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competition with the foreign manufacturer. This acknowledgment on the part of the Coventry ribbon weavers clearly proves that there is but one article in which the English have to apprehend competition, that where Italian thrown silk is used; and, consequently, if the duty were reduced upon it, the manufacturer of each country would be upon equal terms. Is not this policy of the English manufacturer, of selecting the goods in which he can defy competition, driving the East Indian Bandanas out of the market ?

If the manufacturers are so dreadfully oppressed by this heavy sort of goods as they represent, why do they not buy their raw material at the East India House sales, at 10s. ld. and 158. 1d. per pound, and proportionably, according to the degrees of value of the different descriptions, instead of running them up by competition to an advance on these prices of 6s. and 78. per pound. Notwithstanding the lamentations of the Coventry memorialists over their ruined manufacture, the ribbon trade has extended itself more than any other branch of the silk manufacture.

We shall conclude this article with a few extracts from Mr. Charles Grant's unanswerable speech at the close of the last session of parliament, upon the state of the silk trade :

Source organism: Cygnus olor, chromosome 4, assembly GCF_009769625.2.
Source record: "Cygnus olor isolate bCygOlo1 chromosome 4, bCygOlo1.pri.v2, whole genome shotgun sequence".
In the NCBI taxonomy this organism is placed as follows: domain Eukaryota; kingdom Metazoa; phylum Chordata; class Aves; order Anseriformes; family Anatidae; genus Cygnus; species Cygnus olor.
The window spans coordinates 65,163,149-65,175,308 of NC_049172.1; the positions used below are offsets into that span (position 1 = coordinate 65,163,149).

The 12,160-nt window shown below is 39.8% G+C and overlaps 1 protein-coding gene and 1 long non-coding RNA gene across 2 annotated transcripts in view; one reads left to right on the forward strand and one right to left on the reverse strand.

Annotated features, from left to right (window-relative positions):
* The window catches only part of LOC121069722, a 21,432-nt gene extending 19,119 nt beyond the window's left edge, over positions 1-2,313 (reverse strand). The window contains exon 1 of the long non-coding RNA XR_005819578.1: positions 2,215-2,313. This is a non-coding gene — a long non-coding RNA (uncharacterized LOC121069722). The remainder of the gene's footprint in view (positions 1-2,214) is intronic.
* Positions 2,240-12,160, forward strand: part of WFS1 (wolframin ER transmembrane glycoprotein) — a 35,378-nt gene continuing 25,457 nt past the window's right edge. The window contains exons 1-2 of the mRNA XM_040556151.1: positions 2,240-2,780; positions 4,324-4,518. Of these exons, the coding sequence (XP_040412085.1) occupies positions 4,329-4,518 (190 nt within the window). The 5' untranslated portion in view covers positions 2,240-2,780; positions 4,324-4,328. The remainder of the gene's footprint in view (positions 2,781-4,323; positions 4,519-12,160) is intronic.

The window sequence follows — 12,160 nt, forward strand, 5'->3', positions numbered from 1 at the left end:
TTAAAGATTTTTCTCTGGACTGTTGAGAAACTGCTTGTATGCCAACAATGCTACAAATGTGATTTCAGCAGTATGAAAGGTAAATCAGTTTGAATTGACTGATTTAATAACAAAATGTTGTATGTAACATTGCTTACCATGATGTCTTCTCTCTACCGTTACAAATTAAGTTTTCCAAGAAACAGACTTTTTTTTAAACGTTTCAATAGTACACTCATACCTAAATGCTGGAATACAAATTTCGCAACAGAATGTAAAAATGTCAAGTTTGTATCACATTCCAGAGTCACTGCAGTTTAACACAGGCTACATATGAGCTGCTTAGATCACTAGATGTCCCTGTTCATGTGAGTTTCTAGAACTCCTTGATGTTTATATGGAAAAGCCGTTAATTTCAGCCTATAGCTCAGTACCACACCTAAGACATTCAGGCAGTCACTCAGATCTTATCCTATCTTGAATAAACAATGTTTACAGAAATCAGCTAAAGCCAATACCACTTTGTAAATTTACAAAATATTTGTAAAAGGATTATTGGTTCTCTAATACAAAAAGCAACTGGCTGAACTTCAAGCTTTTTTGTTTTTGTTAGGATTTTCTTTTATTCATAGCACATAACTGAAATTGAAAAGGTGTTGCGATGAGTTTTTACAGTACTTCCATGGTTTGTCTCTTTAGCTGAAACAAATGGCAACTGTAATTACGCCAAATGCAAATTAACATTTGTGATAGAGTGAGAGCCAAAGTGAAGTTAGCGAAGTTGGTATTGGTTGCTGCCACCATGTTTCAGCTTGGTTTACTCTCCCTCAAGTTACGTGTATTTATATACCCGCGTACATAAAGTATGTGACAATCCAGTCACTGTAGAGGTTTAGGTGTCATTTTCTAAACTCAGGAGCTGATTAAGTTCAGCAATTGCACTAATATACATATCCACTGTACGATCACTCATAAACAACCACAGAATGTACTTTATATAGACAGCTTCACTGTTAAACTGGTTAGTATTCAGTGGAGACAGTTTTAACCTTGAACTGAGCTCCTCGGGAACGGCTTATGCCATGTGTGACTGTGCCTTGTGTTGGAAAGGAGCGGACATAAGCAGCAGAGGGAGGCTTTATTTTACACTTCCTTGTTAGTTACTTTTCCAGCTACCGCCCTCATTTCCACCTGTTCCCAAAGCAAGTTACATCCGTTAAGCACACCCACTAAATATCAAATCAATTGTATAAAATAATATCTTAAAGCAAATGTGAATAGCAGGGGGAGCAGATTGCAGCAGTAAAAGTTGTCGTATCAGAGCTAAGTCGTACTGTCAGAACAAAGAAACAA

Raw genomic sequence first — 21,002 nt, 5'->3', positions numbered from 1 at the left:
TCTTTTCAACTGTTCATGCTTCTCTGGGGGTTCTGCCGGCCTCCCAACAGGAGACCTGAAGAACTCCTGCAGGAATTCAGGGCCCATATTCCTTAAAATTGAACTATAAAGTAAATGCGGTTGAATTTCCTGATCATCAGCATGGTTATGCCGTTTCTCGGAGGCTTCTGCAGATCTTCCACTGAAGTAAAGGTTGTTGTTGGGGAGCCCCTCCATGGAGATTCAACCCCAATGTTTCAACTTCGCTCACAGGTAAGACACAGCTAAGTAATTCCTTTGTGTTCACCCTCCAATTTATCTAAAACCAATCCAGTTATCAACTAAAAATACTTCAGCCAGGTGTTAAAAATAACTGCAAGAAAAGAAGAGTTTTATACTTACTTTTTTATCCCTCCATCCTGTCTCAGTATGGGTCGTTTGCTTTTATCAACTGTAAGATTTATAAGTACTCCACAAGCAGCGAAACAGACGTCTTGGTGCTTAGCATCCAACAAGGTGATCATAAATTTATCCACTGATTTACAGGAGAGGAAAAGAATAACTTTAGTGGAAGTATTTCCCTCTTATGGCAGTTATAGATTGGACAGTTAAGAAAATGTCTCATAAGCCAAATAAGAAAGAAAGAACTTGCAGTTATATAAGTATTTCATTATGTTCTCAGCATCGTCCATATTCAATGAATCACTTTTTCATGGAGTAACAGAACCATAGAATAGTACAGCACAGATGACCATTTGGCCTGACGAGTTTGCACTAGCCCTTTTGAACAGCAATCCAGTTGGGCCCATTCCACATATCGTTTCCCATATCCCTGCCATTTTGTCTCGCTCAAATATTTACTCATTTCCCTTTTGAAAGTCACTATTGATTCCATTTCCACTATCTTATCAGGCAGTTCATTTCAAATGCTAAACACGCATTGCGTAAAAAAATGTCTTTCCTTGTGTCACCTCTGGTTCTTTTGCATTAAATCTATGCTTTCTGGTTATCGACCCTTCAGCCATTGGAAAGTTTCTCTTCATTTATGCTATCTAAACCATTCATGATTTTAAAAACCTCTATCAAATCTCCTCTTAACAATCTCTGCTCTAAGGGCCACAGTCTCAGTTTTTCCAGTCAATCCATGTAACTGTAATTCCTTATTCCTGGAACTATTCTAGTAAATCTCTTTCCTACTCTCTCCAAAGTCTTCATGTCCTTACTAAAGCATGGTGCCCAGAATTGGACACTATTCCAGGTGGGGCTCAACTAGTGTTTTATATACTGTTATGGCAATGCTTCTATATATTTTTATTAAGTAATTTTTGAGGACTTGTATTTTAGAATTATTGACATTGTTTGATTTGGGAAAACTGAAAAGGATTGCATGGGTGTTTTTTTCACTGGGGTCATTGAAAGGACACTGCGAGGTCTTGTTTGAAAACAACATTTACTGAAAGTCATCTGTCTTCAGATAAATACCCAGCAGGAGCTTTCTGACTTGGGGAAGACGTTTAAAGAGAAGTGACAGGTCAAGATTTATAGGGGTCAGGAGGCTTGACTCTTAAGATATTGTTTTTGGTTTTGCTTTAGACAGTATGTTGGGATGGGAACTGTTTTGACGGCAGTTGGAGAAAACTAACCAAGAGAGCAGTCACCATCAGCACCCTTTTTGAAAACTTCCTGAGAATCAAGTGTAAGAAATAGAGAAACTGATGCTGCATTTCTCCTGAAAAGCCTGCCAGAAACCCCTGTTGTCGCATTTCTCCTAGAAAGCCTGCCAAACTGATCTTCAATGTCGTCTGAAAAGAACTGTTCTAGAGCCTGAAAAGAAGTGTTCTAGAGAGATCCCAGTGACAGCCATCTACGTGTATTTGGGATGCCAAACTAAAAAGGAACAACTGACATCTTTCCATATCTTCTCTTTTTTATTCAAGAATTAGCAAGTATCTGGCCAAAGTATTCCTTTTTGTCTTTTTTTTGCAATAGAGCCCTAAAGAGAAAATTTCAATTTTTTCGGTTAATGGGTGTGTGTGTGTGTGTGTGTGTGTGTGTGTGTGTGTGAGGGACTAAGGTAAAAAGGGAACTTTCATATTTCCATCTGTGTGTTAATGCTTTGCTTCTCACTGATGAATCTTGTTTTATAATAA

The Right Honourable Gentleman, having shewn the increased consumption of the raw material, observes—“It is notorious to all who have any acquaintance with manufactures, that none has ever been so nursed or bolstered up by protecting duties as the silk manufacture generally, but especially the branch of it connected with thrown-silk. The throwing of silk may, in some sort, be looked upon as a separate manufacture, and the whole trade long exhibited a singular exception to the activity and animation of other British manufactures; there has been no improvement, and contented mediocrity was all that it ever, attained without the display of that genius and invention which usually accompany the enterprise of our traders. It affords a most remarkable and humiliating proof of the paralyzing effect of protecting taxes, that in this department we were below foreign nations. While in other manufactures we feared lest the advantage of our machinery should be communicated to foreigners, in this we ostentatiously avow our inferiority. It was an argument used both in and out of Parliament, that in respect to the machinery employed in the silk trade, it was impossible for Great Britain to compete with France. What then has been the consequence of pursuing that course, which it was said at the time would throw the nation prostrate at the feet of its rivals ? In proportion as the ordinary motives of human actions have been allowed to operate upon this branch as upon others, in proportion has a spirit of competition been encouraged ; in that proportion has a new spirit been breathed into the silk trade, and new improvements adopted of which there had been no anticipation. These are not my sentiments only, but the sentiments of those best qualified to judge; even of the silk throwsters themselves, who candidly confess that the measures of Mr. Huskisson have not so much improved an old, as created a new trade. The price of throwing silk has been reduced from 8s. and 10s, per lb., to 3s. and 5s. per Ib., and one throwster in London has lowered it even to Is. 6d. per lb. The effect of the change in the law has been to produce a spirit of exertion and economy of labour.